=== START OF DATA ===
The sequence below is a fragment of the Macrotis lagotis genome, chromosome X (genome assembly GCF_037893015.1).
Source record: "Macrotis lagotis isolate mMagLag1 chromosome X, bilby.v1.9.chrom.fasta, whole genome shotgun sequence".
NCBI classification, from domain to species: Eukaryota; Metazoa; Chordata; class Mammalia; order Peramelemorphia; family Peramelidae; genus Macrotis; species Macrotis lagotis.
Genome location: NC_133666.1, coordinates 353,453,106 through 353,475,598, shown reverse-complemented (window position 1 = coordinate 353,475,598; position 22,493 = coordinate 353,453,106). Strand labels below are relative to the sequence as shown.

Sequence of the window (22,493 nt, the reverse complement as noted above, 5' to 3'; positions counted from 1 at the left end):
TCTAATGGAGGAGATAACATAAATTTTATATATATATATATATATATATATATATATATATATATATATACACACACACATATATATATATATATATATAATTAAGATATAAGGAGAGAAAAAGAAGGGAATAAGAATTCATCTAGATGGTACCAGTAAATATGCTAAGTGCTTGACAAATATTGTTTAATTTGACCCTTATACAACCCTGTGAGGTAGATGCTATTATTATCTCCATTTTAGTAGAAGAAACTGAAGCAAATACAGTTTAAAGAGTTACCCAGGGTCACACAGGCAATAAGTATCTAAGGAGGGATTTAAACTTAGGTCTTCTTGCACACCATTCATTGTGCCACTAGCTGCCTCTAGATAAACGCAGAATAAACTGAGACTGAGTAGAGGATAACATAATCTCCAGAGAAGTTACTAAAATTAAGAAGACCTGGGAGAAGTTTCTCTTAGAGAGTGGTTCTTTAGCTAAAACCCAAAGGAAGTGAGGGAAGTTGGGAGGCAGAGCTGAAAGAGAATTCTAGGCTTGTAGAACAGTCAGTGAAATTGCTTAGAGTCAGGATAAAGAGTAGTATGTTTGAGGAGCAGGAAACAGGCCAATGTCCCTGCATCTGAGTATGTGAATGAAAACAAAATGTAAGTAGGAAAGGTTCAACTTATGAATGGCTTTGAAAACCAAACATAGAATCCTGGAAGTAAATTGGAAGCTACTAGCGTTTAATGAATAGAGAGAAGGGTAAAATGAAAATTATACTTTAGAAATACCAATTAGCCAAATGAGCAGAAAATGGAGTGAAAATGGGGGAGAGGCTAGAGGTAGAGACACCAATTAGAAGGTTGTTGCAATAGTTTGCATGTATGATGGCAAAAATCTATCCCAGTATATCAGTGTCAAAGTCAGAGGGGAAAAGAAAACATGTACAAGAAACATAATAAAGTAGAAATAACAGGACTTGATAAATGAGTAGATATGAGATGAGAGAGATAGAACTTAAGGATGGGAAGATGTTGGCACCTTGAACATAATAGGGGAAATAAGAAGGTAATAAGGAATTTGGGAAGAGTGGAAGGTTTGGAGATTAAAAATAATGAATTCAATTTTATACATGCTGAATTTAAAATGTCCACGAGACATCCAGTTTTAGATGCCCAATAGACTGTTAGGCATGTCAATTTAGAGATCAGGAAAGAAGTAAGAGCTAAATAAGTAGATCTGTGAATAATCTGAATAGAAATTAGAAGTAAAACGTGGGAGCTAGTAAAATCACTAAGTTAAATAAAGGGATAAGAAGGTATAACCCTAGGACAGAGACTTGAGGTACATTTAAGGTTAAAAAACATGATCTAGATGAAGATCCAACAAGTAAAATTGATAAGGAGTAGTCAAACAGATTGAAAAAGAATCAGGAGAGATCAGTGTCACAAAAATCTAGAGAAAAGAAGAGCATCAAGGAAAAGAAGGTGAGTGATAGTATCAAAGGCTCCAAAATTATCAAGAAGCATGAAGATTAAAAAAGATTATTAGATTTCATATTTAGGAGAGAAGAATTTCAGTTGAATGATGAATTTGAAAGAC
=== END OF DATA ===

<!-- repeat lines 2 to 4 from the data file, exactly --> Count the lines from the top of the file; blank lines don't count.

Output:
Source record: "Macrotis lagotis isolate mMagLag1 chromosome X, bilby.v1.9.chrom.fasta, whole genome shotgun sequence".
NCBI classification, from domain to species: Eukaryota; Metazoa; Chordata; class Mammalia; order Peramelemorphia; family Peramelidae; genus Macrotis; species Macrotis lagotis.
Genome location: NC_133666.1, coordinates 353,453,106 through 353,475,598, shown reverse-complemented (window position 1 = coordinate 353,475,598; position 22,493 = coordinate 353,453,106). Strand labels below are relative to the sequence as shown.